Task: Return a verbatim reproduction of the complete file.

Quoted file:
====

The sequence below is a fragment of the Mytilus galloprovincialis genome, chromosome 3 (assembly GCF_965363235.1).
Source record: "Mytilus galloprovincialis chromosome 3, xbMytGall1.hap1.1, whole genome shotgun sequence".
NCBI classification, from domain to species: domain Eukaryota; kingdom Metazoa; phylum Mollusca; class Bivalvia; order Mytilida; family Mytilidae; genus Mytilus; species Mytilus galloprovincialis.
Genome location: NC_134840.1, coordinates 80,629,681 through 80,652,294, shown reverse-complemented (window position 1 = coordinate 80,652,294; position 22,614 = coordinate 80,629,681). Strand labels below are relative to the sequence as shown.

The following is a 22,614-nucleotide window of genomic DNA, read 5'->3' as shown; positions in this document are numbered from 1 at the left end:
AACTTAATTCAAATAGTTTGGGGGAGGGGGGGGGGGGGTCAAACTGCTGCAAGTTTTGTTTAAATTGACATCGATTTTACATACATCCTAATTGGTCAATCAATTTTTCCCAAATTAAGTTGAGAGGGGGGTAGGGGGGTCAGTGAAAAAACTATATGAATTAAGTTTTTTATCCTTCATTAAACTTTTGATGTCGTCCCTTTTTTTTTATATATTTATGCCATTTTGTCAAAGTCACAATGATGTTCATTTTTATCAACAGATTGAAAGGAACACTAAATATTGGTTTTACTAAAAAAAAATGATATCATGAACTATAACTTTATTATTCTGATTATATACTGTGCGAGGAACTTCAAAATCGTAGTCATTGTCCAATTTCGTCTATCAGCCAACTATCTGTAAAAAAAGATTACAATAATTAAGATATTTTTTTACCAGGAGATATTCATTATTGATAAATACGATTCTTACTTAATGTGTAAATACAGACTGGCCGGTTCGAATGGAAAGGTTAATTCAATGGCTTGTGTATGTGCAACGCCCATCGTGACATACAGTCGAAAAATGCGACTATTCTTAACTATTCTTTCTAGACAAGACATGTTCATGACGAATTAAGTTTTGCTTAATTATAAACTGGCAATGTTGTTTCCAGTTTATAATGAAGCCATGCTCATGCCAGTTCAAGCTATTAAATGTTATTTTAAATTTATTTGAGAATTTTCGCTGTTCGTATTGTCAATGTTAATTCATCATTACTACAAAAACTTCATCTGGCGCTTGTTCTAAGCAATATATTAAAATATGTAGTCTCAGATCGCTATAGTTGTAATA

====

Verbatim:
The sequence below is a fragment of the Mytilus galloprovincialis genome, chromosome 3 (assembly GCF_965363235.1).
Source record: "Mytilus galloprovincialis chromosome 3, xbMytGall1.hap1.1, whole genome shotgun sequence".
NCBI classification, from domain to species: domain Eukaryota; kingdom Metazoa; phylum Mollusca; class Bivalvia; order Mytilida; family Mytilidae; genus Mytilus; species Mytilus galloprovincialis.
Genome location: NC_134840.1, coordinates 80,629,681 through 80,652,294, shown reverse-complemented (window position 1 = coordinate 80,652,294; position 22,614 = coordinate 80,629,681). Strand labels below are relative to the sequence as shown.

The following is a 22,614-nucleotide window of genomic DNA, read 5'->3' as shown; positions in this document are numbered from 1 at the left end:
AACTTAATTCAAATAGTTTGGGGGAGGGGGGGGGGGGGTCAAACTGCTGCAAGTTTTGTTTAAATTGACATCGATTTTACATACATCCTAATTGGTCAATCAATTTTTCCCAAATTAAGTTGAGAGGGGGGTAGGGGGGTCAGTGAAAAAACTATATGAATTAAGTTTTTTATCCTTCATTAAACTTTTGATGTCGTCCCTTTTTTTTTATATATTTATGCCATTTTGTCAAAGTCACAATGATGTTCATTTTTATCAACAGATTGAAAGGAACACTAAATATTGGTTTTACTAAAAAAAAATGATATCATGAACTATAACTTTATTATTCTGATTATATACTGTGCGAGGAACTTCAAAATCGTAGTCATTGTCCAATTTCGTCTATCAGCCAACTATCTGTAAAAAAAGATTACAATAATTAAGATATTTTTTTACCAGGAGATATTCATTATTGATAAATACGATTCTTACTTAATGTGTAAATACAGACTGGCCGGTTCGAATGGAAAGGTTAATTCAATGGCTTGTGTATGTGCAACGCCCATCGTGACATACAGTCGAAAAATGCGACTATTCTTAACTATTCTTTCTAGACAAGACATGTTCATGACGAATTAAGTTTTGCTTAATTATAAACTGGCAATGTTGTTTCCAGTTTATAATGAAGCCATGCTCATGCCAGTTCAAGCTATTAAATGTTATTTTAAATTTATTTGAGAATTTTCGCTGTTCGTATTGTCAATGTTAATTCATCATTACTACAAAAACTTCATCTGGCGCTTGTTCTAAGCAATATATTAAAATATGTAGTCTCAGATCGCTATAGTTGTAATA